Morning Joe co-hosts Mika Brzezinski and Willie Geist tried a number of ways recently to get Howard Dean — former Democratic National Committee chairman and ardent Hillary Clinton supporter — to admit Clinton erred in using a private email server as secretary of state.
Each time, Dean stood firm in his support for the Democratic presidential candidate. Geist then asked Dean how he would feel about a Republican doing what Clinton did.
"Howard, is it fair to say if this were a Republican secretary of state, and someone you were not supporting for president," asked Geist, "you would be troubled by a secretary of state having a private email server in his or her home?"
"No, I wouldn’t," Dean replied, cutting Geist off, "because I used to do that as governor, and I know there’s a tremendous other number of public officials who have done the same thing."
Geist followed up, "And would only use a private server for State Department emails?"
Dean demurred, saying whatever she was done was within the constraints of the law at the time. (Whether Clinton violated State Department protocols or the law is unclear.)
We wanted to check Dean’s claim that he used a private server during his days in office and that the practice is widespread among politicians.
Clinton has drawn criticism for conducting government business through an email address privately hosted on a server at her home in Chappaqua, N.Y., instead of through the State Department's system.
On Morning Joe, Dean equated her actions with his own, as well as a "tremendous" other number of officials.
So we looked into Dean’s record for insight into his past email practices. We reached out to Dean through Democracy for America, the grassroots organizing group he founded, but didn’t get a response for the story.
Dean, who was governor of Vermont from 1991 through 2003, faced questions about his email in 2001 when a concerned citizen requested to see his correspondence with a ski resort developer, according to an article in the Rutland Herald.
Dean’s lawyers at the time said the emails were exempt from release because they were conducted through the governor’s private account. The article also mentions that Dean used neither a government-issued email address nor the computer supplied to him by the state. Vermont state archivist Tanya Marshall said Dean’s administration did not transfer any emails to the state records office at the end of his tenure.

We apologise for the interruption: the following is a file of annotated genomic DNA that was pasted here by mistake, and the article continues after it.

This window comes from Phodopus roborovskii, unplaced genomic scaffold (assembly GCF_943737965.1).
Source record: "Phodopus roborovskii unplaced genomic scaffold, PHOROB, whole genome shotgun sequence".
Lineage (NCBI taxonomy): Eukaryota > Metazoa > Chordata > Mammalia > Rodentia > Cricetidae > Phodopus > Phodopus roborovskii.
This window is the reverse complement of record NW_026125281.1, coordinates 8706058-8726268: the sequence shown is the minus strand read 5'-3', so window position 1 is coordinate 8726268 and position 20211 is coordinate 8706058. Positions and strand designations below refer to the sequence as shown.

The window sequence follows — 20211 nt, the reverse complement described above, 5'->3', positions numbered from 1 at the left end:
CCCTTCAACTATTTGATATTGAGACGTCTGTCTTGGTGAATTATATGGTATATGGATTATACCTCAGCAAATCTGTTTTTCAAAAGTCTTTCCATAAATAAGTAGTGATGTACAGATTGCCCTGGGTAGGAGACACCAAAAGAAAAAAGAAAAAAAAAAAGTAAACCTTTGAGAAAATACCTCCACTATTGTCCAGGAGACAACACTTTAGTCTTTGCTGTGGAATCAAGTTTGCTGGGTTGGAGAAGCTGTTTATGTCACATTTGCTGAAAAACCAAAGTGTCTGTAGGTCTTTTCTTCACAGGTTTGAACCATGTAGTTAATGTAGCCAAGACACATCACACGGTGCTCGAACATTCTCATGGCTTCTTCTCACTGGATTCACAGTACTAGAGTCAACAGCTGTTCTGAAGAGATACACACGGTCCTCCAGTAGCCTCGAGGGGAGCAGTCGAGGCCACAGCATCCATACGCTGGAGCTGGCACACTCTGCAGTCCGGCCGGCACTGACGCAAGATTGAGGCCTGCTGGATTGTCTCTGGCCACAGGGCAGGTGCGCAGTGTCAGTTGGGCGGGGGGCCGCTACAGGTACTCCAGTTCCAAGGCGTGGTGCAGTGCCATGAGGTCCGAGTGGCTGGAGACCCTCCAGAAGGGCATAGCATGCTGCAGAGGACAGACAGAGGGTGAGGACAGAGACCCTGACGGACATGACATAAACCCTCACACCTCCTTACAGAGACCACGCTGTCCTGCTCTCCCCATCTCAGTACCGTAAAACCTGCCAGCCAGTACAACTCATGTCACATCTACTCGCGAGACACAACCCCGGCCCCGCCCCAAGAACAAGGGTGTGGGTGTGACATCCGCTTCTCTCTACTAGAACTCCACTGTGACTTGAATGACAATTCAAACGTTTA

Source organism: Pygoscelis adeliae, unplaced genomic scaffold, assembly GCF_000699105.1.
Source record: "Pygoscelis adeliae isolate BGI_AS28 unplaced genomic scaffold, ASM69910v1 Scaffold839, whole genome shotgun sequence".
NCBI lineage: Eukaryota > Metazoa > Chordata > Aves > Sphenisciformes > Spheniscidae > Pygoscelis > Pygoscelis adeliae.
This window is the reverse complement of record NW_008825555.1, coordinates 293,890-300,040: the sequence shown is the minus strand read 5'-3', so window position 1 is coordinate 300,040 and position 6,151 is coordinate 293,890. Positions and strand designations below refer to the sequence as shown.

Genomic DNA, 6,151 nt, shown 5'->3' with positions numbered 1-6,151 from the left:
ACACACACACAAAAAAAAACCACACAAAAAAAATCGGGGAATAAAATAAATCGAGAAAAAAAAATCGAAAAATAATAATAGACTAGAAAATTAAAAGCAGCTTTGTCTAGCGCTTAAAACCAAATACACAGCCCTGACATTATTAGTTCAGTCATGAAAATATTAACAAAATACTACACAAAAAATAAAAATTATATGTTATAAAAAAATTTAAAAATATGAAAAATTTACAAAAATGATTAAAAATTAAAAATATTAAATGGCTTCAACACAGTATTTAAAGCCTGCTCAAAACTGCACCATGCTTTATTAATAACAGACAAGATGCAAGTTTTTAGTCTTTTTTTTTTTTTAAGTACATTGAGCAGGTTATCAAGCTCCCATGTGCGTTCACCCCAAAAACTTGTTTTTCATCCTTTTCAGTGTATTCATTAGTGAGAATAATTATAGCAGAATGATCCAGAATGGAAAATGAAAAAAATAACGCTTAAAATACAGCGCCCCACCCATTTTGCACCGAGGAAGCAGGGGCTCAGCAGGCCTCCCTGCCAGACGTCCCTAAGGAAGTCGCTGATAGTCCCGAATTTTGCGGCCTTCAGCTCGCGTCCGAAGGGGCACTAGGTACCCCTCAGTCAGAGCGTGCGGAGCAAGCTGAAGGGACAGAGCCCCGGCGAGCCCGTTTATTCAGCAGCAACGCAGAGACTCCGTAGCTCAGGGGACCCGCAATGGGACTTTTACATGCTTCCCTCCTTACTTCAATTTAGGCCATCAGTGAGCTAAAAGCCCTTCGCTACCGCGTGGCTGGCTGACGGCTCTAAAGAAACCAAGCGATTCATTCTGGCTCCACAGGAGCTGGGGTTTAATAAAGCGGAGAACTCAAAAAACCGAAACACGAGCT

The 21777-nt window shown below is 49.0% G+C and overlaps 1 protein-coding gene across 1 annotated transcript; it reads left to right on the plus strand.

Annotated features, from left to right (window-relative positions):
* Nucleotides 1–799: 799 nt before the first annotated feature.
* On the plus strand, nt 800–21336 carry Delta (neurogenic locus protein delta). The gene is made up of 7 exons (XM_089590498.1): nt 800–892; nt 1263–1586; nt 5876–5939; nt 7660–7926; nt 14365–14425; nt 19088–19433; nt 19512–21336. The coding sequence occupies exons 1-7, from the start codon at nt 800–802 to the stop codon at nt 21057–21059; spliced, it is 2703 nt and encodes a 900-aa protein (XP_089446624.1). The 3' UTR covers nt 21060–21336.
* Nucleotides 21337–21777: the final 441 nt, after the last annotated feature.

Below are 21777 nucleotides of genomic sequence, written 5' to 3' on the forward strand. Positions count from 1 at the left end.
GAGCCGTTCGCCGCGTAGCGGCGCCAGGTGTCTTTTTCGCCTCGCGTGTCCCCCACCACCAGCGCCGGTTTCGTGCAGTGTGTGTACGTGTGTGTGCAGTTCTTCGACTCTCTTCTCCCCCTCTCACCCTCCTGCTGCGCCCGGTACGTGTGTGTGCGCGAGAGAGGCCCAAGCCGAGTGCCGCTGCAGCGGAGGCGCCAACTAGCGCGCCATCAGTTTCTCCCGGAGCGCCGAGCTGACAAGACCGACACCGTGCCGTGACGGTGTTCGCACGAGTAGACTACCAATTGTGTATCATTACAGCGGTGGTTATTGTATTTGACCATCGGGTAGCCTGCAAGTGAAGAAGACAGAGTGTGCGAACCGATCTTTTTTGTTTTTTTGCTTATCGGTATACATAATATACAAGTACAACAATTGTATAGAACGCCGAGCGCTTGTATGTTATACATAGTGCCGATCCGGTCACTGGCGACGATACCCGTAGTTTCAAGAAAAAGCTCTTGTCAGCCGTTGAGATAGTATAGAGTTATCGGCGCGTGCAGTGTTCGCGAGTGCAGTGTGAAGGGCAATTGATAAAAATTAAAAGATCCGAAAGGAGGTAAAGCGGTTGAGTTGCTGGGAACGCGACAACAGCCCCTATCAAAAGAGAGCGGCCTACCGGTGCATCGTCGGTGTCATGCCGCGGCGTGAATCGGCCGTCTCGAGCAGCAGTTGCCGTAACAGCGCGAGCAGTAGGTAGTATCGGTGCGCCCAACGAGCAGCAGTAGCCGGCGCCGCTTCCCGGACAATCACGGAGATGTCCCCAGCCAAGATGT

So Dean clearly used a private email account while he was governor. But we could find no evidence that he used a private server as well. And there's a difference.
In fact, only one other politician is on record as doing the same: Clinton’s Republican presidential rival Jeb Bush.
Account vs. server
Many politicians use private addresses, but private servers like the one Clinton had in her basement are rarely seen, said John Wonderlich, a policy director of the Sunlight Foundation, a nonpartisan group focused on government transparency.
And there’s a big difference between a private account, which is generally free and simple to start, and a private server, which requires a more elaborate setup.
Two other presidential candidates, Louisiana Gov. Bobby Jindal and former Texas Gov. Rick Perry, used private email accounts hosted by large services like Google during their time in office. With services such as Gmail, messages they sent would have been stored on Google’s own servers around the world. While Google has a high level of security, email data stored on these kind of large commercial servers is often mined internally, for marketing purposes, for example, Wonderlich said.
The Atlantic speculated the Clintons "may have wanted to be in control of the encryption of their correspondence, ensuring that no third parties — whether commercial, hacker, or government — were able to snoop on them."
The unorthodox approach has opened up questions about her system’s level of security.
Because the server was set up outside the State Department’s proverbial security fence, "any protection … aside from the physical protection of the Secret Service — would have been limited to the Clintons’ own personal resources," according to a March 2015 article in Wired.
If the server was managed without the help of a third party, "you would have to have a staff that’s keeping up with all the latest fixes," said Clifford Neuman, director of the University of Southern California’s Center for Computer System Security.
"That can be hard with a small staff," he said.
Clinton’s campaign says she used the private account and server out of convenience, and that "it enabled her to reach people quickly and keep in regular touch with her family and friends more easily given her travel schedule."
While Clinton’s immediate predecessor, Condoleezza Rice, did not email extensively during her time in office, Colin Powell did use a private email address while he was secretary of state from 2001 to 2005. Powell, however, did not operate his own server.
In the context of discussing Hillary Clinton’s private email server for handling government business, Dean said, "I used to do that as governor, and I know there’s a tremendous other number of public officials who have done the same thing."
It’s possible that Dean was trying to say that many public officials have used private email accounts. But by failing to mention that Clinton also set up her own server, he completely misses the point of Geist’s question.
Besides Clinton, Jeb Bush is the only other official who used a personal server during his time in office. That does not speak to a "tremendous" trend.
We rate Dean’s claim Mostly False.